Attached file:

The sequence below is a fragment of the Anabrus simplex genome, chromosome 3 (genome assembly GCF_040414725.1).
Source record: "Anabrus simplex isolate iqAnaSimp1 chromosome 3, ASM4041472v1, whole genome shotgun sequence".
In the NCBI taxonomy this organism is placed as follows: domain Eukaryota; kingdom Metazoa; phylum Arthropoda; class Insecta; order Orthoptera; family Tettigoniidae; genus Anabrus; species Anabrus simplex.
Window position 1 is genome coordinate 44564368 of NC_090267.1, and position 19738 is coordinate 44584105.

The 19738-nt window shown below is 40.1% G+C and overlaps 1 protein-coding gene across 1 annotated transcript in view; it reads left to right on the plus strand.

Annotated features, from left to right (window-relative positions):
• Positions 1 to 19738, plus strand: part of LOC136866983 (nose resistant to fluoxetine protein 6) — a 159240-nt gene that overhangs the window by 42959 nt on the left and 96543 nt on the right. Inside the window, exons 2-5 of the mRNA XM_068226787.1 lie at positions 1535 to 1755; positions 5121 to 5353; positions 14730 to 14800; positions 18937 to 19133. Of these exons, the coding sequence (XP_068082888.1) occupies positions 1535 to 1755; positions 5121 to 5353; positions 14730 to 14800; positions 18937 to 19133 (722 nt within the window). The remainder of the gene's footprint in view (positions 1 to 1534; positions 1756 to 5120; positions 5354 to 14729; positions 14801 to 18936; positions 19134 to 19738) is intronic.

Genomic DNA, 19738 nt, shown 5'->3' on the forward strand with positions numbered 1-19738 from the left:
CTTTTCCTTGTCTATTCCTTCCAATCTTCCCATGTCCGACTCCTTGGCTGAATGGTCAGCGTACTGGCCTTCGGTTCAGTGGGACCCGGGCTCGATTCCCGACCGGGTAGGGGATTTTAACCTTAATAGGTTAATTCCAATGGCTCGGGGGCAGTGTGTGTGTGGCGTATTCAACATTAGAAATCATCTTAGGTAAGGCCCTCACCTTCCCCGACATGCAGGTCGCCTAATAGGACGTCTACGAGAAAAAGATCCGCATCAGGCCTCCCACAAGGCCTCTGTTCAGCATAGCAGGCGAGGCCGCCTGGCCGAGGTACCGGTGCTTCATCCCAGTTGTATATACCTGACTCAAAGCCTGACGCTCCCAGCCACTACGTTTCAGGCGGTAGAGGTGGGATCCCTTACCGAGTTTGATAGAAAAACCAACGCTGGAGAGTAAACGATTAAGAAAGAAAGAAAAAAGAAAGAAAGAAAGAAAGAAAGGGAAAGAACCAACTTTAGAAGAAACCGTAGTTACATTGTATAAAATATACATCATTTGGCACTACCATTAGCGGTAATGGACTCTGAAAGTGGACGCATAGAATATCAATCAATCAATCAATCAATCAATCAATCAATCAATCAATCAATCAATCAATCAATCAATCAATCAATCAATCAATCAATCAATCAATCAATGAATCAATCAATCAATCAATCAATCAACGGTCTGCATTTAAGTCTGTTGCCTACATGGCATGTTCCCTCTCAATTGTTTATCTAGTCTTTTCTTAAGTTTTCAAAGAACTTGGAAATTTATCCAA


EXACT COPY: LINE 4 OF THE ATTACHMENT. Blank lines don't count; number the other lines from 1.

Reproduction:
Window position 1 is genome coordinate 44564368 of NC_090267.1, and position 19738 is coordinate 44584105.